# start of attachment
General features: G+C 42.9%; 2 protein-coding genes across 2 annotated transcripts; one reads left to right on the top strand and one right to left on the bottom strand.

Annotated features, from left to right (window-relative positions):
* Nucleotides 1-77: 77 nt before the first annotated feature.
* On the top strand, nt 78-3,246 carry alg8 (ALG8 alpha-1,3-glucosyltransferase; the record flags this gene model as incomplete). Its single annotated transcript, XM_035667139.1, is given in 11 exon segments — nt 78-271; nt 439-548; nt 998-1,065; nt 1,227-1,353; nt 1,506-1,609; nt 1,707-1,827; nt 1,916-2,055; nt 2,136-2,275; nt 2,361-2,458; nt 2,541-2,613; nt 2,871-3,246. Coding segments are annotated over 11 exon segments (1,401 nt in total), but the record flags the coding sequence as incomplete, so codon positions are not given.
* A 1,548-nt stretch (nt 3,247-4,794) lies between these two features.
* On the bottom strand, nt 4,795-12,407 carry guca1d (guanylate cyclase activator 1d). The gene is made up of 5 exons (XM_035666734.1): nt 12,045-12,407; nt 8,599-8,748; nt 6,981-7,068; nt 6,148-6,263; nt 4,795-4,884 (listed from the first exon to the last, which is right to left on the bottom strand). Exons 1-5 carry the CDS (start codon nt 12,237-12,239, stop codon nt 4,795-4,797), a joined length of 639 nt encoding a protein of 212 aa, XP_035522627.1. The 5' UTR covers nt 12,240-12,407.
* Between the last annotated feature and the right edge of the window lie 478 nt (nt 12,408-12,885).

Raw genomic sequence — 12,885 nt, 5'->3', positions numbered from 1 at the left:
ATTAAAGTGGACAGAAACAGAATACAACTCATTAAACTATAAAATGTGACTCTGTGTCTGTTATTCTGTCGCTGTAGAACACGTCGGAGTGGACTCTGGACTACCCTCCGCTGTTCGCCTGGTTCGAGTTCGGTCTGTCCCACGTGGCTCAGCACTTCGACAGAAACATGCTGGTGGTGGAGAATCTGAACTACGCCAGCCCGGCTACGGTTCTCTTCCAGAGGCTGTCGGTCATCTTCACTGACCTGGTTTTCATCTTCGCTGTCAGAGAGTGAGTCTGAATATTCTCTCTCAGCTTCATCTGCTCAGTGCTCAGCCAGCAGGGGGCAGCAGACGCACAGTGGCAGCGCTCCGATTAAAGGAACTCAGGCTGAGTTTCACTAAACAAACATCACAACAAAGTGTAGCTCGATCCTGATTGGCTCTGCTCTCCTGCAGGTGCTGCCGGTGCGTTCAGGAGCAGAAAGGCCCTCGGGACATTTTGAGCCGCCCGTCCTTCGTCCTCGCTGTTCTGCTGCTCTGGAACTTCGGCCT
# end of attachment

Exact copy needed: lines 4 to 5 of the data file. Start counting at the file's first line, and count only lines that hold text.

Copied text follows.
* On the top strand, nt 78-3,246 carry alg8 (ALG8 alpha-1,3-glucosyltransferase; the record flags this gene model as incomplete). Its single annotated transcript, XM_035667139.1, is given in 11 exon segments — nt 78-271; nt 439-548; nt 998-1,065; nt 1,227-1,353; nt 1,506-1,609; nt 1,707-1,827; nt 1,916-2,055; nt 2,136-2,275; nt 2,361-2,458; nt 2,541-2,613; nt 2,871-3,246. Coding segments are annotated over 11 exon segments (1,401 nt in total), but the record flags the coding sequence as incomplete, so codon positions are not given.
* A 1,548-nt stretch (nt 3,247-4,794) lies between these two features.